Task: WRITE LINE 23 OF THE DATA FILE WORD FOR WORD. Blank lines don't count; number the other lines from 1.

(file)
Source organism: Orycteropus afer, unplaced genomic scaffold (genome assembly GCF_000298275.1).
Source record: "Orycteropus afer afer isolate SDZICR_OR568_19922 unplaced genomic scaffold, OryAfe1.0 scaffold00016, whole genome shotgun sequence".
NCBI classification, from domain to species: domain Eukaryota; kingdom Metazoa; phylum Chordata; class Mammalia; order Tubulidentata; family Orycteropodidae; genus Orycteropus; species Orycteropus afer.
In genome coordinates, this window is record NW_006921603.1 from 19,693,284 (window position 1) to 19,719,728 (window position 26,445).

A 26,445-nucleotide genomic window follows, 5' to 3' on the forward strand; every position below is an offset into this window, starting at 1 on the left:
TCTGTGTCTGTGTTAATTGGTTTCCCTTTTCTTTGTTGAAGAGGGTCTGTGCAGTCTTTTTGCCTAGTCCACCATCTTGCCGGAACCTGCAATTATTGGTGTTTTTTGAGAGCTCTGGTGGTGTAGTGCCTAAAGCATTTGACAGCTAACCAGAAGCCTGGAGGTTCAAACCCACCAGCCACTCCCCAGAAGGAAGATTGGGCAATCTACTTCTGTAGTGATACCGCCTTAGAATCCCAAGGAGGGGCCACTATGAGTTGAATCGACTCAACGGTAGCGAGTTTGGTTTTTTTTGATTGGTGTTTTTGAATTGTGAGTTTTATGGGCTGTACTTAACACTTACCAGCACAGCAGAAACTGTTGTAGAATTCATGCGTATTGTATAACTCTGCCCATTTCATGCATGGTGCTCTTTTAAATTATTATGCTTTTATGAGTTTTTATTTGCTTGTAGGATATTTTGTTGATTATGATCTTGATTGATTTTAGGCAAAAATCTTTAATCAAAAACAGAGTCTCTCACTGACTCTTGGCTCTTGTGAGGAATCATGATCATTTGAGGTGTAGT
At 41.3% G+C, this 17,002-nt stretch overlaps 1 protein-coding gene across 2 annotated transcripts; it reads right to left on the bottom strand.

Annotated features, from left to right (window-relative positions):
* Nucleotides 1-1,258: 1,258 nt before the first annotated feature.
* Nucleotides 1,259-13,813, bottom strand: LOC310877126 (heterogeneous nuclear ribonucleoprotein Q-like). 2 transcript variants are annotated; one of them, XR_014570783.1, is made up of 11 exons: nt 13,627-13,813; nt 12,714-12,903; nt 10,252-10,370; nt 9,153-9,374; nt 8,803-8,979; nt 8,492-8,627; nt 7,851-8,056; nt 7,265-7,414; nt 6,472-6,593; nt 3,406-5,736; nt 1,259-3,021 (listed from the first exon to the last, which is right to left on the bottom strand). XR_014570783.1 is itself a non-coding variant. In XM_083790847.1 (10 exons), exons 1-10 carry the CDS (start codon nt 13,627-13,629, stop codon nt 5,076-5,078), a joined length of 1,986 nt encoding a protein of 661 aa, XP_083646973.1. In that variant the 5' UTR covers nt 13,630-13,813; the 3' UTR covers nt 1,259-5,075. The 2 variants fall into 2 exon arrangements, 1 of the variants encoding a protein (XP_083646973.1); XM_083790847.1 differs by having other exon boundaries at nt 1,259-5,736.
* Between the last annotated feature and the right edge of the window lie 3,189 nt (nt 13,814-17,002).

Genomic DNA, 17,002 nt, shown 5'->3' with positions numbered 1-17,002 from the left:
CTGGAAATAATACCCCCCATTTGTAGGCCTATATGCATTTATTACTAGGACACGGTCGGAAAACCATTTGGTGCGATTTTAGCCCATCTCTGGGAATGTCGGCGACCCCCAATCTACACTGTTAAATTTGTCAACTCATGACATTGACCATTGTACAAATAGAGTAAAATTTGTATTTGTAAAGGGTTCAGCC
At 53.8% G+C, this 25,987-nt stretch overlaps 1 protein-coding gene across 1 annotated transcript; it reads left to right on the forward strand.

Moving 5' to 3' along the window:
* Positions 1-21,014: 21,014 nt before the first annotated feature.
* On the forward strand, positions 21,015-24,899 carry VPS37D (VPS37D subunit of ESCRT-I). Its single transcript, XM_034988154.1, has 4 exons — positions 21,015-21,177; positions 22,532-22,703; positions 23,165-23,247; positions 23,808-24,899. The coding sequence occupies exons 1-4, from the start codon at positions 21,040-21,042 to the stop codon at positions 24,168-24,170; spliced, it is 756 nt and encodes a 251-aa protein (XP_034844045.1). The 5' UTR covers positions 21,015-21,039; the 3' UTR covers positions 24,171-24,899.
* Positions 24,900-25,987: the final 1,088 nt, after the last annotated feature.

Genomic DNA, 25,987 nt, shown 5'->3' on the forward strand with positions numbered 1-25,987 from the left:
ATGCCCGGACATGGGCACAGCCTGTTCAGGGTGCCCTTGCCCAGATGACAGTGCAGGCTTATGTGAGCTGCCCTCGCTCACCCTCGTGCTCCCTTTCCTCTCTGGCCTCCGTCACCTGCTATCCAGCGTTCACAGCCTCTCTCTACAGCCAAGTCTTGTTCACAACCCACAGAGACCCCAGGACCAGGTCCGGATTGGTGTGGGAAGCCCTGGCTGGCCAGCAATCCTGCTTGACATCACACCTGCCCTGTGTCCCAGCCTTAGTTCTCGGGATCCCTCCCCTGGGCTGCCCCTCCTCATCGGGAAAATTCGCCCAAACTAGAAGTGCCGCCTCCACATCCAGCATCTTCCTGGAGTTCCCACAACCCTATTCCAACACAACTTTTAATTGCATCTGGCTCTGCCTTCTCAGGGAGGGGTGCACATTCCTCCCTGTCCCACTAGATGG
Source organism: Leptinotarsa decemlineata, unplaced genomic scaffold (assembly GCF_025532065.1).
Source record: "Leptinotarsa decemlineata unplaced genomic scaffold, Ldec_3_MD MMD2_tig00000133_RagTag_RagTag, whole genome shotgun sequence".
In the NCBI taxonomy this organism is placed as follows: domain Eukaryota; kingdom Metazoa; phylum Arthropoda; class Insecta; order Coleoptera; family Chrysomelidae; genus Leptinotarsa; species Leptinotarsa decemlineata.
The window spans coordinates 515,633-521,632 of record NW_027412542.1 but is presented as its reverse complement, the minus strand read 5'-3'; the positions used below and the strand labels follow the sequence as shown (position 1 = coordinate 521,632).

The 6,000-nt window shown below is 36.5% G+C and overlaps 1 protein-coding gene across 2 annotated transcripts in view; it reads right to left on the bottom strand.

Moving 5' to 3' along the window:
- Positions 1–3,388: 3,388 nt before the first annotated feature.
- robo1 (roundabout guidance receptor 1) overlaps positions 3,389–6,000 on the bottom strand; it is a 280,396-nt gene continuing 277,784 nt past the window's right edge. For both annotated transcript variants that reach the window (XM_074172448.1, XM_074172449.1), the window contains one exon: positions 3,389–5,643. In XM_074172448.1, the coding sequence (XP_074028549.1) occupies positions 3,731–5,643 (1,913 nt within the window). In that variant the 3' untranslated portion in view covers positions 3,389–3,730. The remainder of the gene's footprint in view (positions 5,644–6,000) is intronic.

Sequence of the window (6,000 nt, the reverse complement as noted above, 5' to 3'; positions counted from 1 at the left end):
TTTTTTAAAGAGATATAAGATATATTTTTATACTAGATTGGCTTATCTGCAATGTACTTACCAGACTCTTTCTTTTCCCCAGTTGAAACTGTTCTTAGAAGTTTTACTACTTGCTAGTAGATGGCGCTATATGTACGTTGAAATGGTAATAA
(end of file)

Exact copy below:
In the NCBI taxonomy this organism is placed as follows: domain Eukaryota; kingdom Metazoa; phylum Arthropoda; class Insecta; order Coleoptera; family Chrysomelidae; genus Leptinotarsa; species Leptinotarsa decemlineata.